Adult Bible Study
Martin Luther Room
We will begin the study of the Books of Samuel.
The Books of Samuel forms part of the narrative history of Israel in the Nevi'im or "prophets" section of the Hebrew Bible/Old Testament called the Deuteronomistic history, a series of books (Joshua, Judges, Samuel, and Kings) that constitute a theological history of the Israelites and aim to explain God's law for Israel under the guidance of the prophets. According to Jewish tradition, the book was written by Samuel, with additions by the prophets Gad and Nathan.
The first two weeks we will be watching part 1 and part 2 of the film King David.
Samuel begins with the prophet Samuel's birth and God's call to him as a boy. The story of the Ark of the Covenant that follows tells of Israel's oppression by the Philistines, which brought about Samuel's anointing of Saul as Israel's first king. But Saul proved unworthy and God's choice turned to David, who defeated Israel's enemies, purchased the threshing floor (2 Samuel 24:24), where his son, Solomon built the Temple and brought the Ark to Jerusalem. God then promised David and his successors an everlasting dynasty.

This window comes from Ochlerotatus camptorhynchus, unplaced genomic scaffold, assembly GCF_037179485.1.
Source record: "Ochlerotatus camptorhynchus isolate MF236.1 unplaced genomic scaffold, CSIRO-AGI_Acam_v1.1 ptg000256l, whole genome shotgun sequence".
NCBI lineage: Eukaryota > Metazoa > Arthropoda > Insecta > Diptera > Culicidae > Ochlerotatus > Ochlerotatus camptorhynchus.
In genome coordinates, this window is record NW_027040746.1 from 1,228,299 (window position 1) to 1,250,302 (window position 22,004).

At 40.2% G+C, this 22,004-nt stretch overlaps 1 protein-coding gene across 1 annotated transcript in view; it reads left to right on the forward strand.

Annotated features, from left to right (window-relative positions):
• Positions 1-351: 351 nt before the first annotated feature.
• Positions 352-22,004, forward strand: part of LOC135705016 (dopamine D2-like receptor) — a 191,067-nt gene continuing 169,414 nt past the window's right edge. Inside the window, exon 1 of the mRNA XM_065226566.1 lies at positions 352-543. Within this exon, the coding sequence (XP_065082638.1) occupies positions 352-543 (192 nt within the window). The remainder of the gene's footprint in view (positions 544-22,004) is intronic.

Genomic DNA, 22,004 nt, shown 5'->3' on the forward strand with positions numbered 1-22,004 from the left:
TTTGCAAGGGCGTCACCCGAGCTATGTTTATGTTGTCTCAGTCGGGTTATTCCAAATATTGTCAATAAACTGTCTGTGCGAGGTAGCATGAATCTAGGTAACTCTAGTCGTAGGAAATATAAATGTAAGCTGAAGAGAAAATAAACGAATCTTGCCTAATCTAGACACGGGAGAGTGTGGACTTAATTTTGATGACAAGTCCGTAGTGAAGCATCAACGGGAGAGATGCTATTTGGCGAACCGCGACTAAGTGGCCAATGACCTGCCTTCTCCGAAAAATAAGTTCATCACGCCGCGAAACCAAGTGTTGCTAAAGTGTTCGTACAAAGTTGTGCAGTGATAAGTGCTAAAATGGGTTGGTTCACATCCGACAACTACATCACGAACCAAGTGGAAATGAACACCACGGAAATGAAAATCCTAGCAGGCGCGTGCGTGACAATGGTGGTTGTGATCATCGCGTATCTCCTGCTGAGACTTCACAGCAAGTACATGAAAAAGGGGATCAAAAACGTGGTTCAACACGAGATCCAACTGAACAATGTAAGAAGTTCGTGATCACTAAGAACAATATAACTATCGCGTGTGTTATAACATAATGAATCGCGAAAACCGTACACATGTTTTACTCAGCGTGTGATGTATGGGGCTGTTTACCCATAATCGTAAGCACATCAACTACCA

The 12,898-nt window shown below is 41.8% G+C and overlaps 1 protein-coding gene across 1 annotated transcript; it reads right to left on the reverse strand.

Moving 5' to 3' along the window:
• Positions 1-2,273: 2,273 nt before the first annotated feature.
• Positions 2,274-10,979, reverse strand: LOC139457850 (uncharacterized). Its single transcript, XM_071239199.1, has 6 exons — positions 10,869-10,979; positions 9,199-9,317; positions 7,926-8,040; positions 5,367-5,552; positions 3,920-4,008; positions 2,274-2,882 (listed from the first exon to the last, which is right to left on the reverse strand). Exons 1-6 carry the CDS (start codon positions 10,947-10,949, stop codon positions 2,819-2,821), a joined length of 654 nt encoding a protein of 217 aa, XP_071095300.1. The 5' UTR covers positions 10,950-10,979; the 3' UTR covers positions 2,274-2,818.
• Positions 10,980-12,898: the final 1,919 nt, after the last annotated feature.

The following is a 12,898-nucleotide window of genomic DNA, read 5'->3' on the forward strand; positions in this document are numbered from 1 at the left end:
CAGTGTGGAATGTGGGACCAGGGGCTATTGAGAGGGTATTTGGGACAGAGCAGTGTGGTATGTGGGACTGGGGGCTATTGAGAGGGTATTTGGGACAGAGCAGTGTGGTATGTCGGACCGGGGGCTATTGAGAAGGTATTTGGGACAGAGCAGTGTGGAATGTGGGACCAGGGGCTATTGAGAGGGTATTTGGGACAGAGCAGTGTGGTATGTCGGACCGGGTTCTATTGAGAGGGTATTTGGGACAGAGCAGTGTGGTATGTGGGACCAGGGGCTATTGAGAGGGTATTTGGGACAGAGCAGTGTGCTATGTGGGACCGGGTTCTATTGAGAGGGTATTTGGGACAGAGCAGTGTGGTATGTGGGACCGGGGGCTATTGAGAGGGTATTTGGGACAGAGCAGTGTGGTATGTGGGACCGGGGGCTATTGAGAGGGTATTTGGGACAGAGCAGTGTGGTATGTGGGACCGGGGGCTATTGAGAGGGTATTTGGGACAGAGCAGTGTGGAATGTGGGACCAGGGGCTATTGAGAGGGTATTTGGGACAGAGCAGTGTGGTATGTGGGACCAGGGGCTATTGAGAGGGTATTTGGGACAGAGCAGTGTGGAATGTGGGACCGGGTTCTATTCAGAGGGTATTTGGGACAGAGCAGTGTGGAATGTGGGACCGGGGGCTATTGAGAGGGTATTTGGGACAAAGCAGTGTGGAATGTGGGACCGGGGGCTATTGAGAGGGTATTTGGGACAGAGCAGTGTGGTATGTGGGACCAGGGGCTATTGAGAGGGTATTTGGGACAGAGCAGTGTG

There are three subjects that may be considered themes of the Books of 1 and 2 Samuel. Prayer is the first. First Samuel opens with prayer, and 2 Samuel closes with prayer. And there’s a great deal of prayer in between.
A second theme is the rise of the kingdom. We have recorded in these books the change in the government of Israel from a theocracy to a kingdom. Of great significance is God’s covenant with David given to us in 2 Samuel 7.
The third theme is the rise of the office of prophet. When Israel was a theocracy, God moved through the priesthood. However, when the priests failed and a king was anointed, God set the priests aside and raised up the prophets as His messengers. We will find that for the nation of Israel this resulted in deterioration rather than improvement.
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